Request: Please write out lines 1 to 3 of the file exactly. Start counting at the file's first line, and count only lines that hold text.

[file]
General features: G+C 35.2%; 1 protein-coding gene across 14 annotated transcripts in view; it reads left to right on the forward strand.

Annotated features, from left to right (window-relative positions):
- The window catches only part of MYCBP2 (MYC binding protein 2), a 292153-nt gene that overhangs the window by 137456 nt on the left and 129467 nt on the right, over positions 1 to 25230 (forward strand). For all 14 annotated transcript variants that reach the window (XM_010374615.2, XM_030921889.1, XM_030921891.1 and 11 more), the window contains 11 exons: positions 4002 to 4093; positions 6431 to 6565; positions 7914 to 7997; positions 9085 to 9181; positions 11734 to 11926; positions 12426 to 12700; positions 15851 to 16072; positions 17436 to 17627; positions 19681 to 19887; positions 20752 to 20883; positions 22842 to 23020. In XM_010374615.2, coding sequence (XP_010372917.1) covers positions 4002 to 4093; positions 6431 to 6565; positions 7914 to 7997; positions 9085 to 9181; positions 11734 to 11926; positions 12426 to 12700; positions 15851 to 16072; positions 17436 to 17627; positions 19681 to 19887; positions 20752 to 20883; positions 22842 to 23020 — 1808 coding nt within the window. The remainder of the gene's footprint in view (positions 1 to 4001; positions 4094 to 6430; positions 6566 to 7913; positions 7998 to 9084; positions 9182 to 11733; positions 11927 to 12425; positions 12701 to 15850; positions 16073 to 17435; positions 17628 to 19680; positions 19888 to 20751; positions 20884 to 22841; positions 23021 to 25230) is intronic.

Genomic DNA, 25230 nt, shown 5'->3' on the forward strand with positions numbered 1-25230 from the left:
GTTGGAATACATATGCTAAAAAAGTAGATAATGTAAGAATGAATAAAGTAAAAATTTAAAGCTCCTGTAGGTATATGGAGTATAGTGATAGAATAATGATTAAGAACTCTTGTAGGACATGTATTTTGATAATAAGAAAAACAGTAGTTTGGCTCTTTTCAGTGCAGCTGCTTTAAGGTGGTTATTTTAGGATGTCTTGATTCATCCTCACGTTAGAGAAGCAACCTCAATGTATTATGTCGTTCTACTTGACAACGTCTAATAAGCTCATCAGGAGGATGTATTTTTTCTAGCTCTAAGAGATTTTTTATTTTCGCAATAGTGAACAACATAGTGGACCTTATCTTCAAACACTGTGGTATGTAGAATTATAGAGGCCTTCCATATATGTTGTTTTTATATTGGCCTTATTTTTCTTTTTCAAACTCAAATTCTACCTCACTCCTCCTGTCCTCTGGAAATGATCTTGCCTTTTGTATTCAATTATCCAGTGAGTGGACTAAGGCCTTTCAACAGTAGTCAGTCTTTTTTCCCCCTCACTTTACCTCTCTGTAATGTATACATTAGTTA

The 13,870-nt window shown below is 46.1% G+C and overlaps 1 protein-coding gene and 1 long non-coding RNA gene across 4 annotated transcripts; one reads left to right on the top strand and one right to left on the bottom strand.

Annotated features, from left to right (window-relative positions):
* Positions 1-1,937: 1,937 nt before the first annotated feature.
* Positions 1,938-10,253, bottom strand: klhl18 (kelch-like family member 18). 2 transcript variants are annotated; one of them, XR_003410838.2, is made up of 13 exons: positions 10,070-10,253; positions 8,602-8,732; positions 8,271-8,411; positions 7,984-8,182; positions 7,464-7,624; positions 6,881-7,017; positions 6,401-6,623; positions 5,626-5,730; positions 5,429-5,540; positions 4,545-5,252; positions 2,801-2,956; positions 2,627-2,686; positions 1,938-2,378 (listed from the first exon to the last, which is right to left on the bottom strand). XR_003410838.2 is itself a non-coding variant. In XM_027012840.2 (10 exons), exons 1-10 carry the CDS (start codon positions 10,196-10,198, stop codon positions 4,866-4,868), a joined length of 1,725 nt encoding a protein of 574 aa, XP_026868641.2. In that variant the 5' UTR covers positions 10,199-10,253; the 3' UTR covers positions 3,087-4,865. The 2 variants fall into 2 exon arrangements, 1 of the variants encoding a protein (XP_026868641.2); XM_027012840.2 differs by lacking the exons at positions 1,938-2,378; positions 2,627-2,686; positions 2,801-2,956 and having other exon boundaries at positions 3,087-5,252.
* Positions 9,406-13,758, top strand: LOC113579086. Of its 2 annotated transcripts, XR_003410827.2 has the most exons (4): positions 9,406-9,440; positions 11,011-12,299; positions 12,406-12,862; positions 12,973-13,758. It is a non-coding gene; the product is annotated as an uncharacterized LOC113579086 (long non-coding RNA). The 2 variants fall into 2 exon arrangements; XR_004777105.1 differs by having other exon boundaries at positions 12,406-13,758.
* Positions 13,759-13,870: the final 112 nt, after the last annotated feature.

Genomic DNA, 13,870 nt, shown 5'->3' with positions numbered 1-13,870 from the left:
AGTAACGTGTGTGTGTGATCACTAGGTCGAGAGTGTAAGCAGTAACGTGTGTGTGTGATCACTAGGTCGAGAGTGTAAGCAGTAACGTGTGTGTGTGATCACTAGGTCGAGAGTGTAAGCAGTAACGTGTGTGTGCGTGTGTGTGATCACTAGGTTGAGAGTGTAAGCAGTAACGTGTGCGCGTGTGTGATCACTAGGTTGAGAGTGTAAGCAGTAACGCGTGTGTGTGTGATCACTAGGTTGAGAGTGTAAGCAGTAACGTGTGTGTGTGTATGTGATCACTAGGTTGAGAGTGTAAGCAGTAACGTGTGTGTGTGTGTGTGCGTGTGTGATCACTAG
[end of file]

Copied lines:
General features: G+C 35.2%; 1 protein-coding gene across 14 annotated transcripts in view; it reads left to right on the forward strand.

Annotated features, from left to right (window-relative positions):
- The window catches only part of MYCBP2 (MYC binding protein 2), a 292153-nt gene that overhangs the window by 137456 nt on the left and 129467 nt on the right, over positions 1 to 25230 (forward strand). For all 14 annotated transcript variants that reach the window (XM_010374615.2, XM_030921889.1, XM_030921891.1 and 11 more), the window contains 11 exons: positions 4002 to 4093; positions 6431 to 6565; positions 7914 to 7997; positions 9085 to 9181; positions 11734 to 11926; positions 12426 to 12700; positions 15851 to 16072; positions 17436 to 17627; positions 19681 to 19887; positions 20752 to 20883; positions 22842 to 23020. In XM_010374615.2, coding sequence (XP_010372917.1) covers positions 4002 to 4093; positions 6431 to 6565; positions 7914 to 7997; positions 9085 to 9181; positions 11734 to 11926; positions 12426 to 12700; positions 15851 to 16072; positions 17436 to 17627; positions 19681 to 19887; positions 20752 to 20883; positions 22842 to 23020 — 1808 coding nt within the window. The remainder of the gene's footprint in view (positions 1 to 4001; positions 4094 to 6430; positions 6566 to 7913; positions 7998 to 9084; positions 9182 to 11733; positions 11927 to 12425; positions 12701 to 15850; positions 16073 to 17435; positions 17628 to 19680; positions 19888 to 20751; positions 20884 to 22841; positions 23021 to 25230) is intronic.